VS. Family Tennis Namco 1987 Unreleased [70]
VS. Top Gun Konami Unreleased 1987 [71]
VS. T.K.O. Boxing Data East Unreleased 1987 [72]
VS. Sky Kid Sunsoft Unreleased 1987 [73][74]
VS. The Quest of Ki Namco 1988 Unreleased
VS. Freedom Force Sunsoft Unreleased March 1988 [75][43]
VS. Vulcan Venture Konami Unreleased April 1988 [43]
VS. Platoon Sunsoft Unreleased 1988 [76]
VS. Tetris Atari Games Unreleased 1988
VS. Dr. Mario Nintendo Unreleased 1990 [77]
VS. Motocross Nintendo Unreleased Unreleased [42]
VS. Nintendo 500 Nintendo Unreleased Unreleased [42]
VS. Football Nintendo Unreleased Unreleased [42]
VS. Helifighter Nintendo Unreleased Unreleased [42]
VS. Head to Head Baseball Nintendo Unreleased Unreleased
VS. Great Tennis Jaleco Unreleased Unreleased [78]
VS. Lionex (prototype) Sunsoft Unreleased Unreleased [79]
VS. The Wing of Madoola (prototype) Sunsoft Unreleased Unreleased [79]
VS. Tōkaidō Gojūsan-tsugi (prototype) Sunsoft Unreleased Unreleased

See also


  1. ^ Japanese: 任天堂VS.システム, Hepburn: Nintendō Buiesu Shisutemu


  1. ^ a b "Nintendo Stops Games Manufacturing; But Will Continue Supplying Software". Cashbox. September 12, 1992. p. 29 – via the Internet Archive.
  2. ^ a b "Coin-Op "Super Mario" Will Shop To Overseas" (PDF). Amusement Press. March 1, 1986. Retrieved June 20, 2022.
  3. ^ "The Replay Years: Video Systems". RePlay. Vol. 11, no. 2. November 1985. pp. 128, 130.
  4. ^ a b c d e f g h i j Horowitz, Ken (July 30, 2020). "The Vs. System (1984)". Beyond Donkey Kong: A History of Nintendo Arcade Games. McFarland & Company. pp. 119–28. ISBN 978-1-4766-4176-8.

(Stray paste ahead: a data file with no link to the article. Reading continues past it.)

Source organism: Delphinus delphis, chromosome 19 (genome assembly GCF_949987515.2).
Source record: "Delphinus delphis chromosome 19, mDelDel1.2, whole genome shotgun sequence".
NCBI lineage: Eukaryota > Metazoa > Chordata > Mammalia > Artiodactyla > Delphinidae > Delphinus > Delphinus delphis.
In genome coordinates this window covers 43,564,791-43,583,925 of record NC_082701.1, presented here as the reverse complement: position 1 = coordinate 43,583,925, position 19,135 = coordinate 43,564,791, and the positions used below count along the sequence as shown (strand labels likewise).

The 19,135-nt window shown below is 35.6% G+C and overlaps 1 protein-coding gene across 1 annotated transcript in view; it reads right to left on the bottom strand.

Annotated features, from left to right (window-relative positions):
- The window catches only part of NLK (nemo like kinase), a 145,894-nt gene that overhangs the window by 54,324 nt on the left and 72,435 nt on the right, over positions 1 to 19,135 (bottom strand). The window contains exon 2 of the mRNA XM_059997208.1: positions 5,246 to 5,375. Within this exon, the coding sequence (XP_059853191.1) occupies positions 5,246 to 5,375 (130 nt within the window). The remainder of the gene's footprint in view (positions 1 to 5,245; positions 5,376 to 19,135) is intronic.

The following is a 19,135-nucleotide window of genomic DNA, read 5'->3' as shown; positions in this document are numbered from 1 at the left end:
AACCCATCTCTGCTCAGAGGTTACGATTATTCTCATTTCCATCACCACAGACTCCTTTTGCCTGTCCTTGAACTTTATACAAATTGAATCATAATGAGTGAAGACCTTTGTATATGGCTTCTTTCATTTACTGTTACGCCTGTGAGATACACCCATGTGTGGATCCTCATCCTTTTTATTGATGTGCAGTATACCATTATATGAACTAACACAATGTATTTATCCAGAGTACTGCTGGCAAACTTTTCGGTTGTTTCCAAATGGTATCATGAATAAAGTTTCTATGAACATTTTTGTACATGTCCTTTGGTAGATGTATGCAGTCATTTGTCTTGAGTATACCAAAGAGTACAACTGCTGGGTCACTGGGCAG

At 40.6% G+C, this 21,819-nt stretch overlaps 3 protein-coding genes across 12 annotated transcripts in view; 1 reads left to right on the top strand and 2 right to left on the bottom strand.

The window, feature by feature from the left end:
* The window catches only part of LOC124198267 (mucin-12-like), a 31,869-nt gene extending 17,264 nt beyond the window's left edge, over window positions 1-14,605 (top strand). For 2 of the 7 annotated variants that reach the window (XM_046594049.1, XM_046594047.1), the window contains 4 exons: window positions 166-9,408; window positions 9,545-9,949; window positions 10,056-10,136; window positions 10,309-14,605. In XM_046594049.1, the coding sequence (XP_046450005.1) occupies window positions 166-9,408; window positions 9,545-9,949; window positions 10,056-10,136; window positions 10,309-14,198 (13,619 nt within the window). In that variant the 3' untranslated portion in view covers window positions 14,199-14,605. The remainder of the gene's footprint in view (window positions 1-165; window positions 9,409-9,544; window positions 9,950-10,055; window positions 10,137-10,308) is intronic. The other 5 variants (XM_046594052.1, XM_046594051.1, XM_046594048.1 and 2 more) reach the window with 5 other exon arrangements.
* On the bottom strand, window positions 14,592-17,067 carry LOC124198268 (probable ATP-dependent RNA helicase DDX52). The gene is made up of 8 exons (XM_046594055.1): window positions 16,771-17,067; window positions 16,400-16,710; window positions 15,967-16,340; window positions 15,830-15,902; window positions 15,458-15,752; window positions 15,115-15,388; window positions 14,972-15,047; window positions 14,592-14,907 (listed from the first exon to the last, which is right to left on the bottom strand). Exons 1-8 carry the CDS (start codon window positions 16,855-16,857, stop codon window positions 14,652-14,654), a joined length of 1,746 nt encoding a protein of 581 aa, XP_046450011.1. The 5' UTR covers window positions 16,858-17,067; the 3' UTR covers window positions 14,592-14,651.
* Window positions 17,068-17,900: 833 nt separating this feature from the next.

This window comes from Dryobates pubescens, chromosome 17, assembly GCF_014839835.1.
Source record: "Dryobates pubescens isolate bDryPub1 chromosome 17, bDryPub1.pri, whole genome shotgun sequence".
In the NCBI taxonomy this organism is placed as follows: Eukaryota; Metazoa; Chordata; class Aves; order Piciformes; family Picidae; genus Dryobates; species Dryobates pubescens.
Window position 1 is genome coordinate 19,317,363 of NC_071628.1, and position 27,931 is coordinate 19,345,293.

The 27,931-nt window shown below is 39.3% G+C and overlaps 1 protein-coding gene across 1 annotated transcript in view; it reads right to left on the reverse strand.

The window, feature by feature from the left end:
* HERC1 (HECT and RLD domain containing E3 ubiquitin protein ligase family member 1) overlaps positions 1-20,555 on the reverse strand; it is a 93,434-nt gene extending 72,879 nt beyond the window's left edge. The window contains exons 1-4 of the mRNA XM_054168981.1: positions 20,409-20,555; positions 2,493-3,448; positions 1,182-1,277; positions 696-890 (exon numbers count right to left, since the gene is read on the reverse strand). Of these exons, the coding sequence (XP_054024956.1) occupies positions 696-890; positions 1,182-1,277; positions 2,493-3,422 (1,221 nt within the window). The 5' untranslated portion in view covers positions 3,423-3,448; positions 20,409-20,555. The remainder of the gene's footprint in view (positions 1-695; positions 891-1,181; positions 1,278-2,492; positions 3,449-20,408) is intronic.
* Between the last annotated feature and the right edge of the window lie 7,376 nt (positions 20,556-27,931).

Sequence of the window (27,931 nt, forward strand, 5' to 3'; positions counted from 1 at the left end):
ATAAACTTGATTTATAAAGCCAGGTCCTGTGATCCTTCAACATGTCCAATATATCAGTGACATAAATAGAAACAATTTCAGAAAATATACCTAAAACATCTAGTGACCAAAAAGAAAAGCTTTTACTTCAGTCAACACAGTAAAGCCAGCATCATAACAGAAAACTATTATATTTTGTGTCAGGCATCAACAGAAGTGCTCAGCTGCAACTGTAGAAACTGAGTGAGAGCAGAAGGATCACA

5. ^ a b Stark, Chelsea (October 19, 2015). "30 years later, Nintendo looks back at when NES came to America". Mashable. Retrieved April 13, 2021.
  6. ^ "Nintendo Vs. UniSystem/DualSystem Chipsets". Retrieved July 30, 2017.
  7. ^ "Nintendo Vs. Unisystem Nintendo Vs. Dualsystem Arcade Manuals, PPU, PCB info, daughter board info, Nintendo Vs. Instruction Cards, game info". Retrieved July 30, 2017.
  8. ^ Assenat, Raphael. "Modding a NES to run Unisystem VS arcade games (1/14)".
  9. ^ McLaughlin, Rus (September 13, 2010). "IGN Presents: The History of Super Mario Bros". IGN. p. 3. Archived from the original on September 5, 2015. Retrieved April 1, 2015.
  10. ^ Cognevich, Valerie (November 15, 1984). "Nintendo presents new Paks at distributor showing". Play Meter. Vol. 10, no. 21. pp. 24–5.
  11. ^ a b Adlum, Eddie (November 1985). "The Replay Years: Reflections from Eddie Adlum". RePlay. Vol. 11, no. 2. pp. 134-175 (168-71).
  12. ^ a b Sharpe, Roger C. (December 15, 1984). "1984—Every Which Way But Up". Play Meter. Vol. 10, no. 23. pp. 39, 49–51.
  13. ^ Lewin, Gene (June 15, 1985). "Gene's Gudgements" (PDF). Play Meter. Vol. 11, no. 11. pp. 38–9.